VIEW THE MOBILE VERSION of www.speakingwriting.com Informational Site Network Informational
Privacy
    Home   Articles   Quiz Questions   Punctuation   Fiction Writing   News Writing   Lecturing

Speaking Writing Articles

Clearness
Clearness of style should be one of the leading consideration...

Present Tense
Sing. Plural ...

Errors
In the following examples the word or words in parenthe...

Summonsummons
Don't say "I shall summons him," but "I shall summon him." Su...

Harmony
Harmony is that property of style which gives a smoothness to...

Attraction
Very often the verb is separated from its real nominative or ...

The Sentence
A sentence is an assemblage of words so arranged as to ...

Double Negative
It must be remembered that two negatives in the English langu...


ARTICLE




Divisions of Grammar Definitions - Etymology.

An Article is a word placed before a noun to show whether the noun is
used in a particular or general sense.

There are two articles, a or an and the. A or an is called the
indefinite article because it does not point put any particular person or
thing but indicates the noun in its widest sense; thus, a man means any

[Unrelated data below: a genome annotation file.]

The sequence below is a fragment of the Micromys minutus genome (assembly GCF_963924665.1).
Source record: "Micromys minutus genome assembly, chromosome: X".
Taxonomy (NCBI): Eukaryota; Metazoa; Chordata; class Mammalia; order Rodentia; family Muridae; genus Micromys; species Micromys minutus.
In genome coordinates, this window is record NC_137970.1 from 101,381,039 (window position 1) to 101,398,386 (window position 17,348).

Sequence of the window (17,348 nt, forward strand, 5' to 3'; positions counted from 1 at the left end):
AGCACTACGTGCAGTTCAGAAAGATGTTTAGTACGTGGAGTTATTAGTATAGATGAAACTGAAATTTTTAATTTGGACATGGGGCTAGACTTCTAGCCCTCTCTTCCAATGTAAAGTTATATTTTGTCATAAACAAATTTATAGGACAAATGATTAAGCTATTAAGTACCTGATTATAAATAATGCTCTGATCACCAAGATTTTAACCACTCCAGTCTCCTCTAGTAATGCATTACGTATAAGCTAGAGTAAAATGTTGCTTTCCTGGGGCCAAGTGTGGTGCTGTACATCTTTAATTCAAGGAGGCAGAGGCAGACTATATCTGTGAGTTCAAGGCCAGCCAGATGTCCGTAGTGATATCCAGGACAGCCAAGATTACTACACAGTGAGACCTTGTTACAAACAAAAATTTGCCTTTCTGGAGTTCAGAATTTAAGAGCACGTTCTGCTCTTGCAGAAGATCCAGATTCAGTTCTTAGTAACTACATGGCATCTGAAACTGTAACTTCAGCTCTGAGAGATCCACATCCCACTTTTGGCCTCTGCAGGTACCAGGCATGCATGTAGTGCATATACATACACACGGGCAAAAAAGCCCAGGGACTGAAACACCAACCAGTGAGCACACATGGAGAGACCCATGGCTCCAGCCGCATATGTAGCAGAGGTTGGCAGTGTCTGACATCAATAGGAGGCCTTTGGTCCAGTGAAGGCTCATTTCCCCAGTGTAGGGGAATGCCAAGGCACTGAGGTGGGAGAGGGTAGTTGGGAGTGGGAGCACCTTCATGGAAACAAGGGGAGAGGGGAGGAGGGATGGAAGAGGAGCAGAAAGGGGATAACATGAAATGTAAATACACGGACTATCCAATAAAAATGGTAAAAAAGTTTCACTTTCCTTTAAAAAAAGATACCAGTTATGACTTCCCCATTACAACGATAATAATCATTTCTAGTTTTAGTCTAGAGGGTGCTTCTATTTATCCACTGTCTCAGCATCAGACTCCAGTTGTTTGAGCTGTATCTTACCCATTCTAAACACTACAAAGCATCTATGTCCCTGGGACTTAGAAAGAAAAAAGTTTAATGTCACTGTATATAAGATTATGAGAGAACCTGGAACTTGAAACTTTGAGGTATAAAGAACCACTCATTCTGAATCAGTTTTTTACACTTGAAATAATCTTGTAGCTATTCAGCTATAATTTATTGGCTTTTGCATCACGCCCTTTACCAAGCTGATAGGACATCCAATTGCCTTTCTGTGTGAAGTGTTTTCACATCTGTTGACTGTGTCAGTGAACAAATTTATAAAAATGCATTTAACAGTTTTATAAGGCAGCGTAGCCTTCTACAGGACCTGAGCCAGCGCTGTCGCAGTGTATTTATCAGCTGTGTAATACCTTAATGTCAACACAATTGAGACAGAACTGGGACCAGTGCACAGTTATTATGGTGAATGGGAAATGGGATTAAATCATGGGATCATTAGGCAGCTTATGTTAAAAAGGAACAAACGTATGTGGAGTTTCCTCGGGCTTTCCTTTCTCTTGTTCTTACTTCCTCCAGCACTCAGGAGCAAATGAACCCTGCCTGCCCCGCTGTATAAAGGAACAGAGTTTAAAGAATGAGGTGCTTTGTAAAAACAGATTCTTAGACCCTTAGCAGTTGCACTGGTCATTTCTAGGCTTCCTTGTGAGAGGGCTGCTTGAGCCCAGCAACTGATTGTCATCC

man whatsoever of the species or race.

The is called the definite article because it points out some particular
person or thing; thus, the man means some particular individual.


NOUN

A noun is the name of any person, place or thing as John, London,
book. Nouns are proper and common.

Proper nouns are names applied to particular persons or places.

Common nouns are names applied to a whole kind or species.

Nouns are inflected by number, gender and case.

Number is that inflection of the noun by which we indicate whether it
represents one or more than one.

Gender is that inflection by which we signify whether the noun is the
name of a male, a female, of an inanimate object or something which has
no distinction of sex.

Case is that inflection of the noun which denotes the state of the
person, place or thing represented, as the subject of an affirmation or
question, the owner or possessor of something mentioned, or the object of
an action or of a relation.

Thus in the example, "John tore the leaves of Sarah's book," the
distinction between book which represents only one object and leaves
which represent two or more objects of the same kind is called Number;
the distinction of sex between John, a male, and Sarah, a female, and
book and leaves, things which are inanimate and neither male nor
female, is called Gender; and the distinction of state between John,
the person who tore the book, and the subject of the affirmation, Mary,
the owner of the book, leaves the objects torn, and book the object
related to leaves, as the whole of which they were a part, is called
Case.





Next: ADJECTIVE

Previous: THE PARTS OF SPEECH



Add to del.icio.us Add to Reddit Add to Digg Add to Del.icio.us Add to Google Add to Twitter Add to Stumble Upon
Add to Informational Site Network
Report
Privacy
SHAREADD TO EBOOK